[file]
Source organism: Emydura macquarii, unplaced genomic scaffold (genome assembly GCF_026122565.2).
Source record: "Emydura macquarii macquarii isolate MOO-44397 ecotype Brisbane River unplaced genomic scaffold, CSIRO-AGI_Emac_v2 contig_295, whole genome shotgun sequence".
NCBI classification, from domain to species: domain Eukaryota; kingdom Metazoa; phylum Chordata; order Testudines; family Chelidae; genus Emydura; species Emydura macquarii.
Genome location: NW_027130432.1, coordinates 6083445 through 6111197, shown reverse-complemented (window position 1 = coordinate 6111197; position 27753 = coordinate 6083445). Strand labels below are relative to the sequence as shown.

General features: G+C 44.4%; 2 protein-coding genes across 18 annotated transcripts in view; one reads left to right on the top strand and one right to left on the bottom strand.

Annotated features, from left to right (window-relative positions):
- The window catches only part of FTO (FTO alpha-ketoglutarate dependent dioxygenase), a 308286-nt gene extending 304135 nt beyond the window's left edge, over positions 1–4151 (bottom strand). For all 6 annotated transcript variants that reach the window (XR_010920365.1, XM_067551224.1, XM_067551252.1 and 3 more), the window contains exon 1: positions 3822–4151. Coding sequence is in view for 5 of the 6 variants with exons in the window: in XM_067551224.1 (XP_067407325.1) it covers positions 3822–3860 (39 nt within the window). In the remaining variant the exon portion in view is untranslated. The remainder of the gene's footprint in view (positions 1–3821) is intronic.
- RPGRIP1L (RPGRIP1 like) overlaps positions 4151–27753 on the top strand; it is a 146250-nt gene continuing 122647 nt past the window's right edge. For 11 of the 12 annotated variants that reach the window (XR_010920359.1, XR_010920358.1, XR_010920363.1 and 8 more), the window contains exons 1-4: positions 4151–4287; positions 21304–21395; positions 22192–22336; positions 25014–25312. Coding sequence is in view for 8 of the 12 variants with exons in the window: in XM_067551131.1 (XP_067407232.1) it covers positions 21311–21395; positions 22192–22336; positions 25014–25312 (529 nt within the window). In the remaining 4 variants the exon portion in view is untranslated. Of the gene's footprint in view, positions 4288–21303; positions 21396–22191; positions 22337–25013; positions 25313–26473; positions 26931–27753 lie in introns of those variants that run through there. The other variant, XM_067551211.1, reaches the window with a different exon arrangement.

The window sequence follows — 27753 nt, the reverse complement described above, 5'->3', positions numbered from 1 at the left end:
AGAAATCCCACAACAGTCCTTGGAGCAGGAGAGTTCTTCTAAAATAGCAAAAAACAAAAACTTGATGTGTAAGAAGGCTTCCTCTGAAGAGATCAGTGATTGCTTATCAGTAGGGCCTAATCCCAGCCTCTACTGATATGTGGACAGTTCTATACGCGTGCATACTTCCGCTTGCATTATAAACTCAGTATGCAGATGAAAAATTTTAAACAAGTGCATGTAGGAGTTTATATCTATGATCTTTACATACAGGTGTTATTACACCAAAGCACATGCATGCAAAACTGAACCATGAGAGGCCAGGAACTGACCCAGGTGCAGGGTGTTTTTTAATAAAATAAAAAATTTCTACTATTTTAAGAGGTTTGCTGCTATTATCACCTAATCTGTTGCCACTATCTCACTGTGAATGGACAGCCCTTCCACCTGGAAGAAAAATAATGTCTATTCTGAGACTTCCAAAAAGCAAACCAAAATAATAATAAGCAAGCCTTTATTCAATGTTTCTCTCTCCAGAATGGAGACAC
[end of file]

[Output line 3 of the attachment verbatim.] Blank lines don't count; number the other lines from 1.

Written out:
NCBI classification, from domain to species: domain Eukaryota; kingdom Metazoa; phylum Chordata; order Testudines; family Chelidae; genus Emydura; species Emydura macquarii.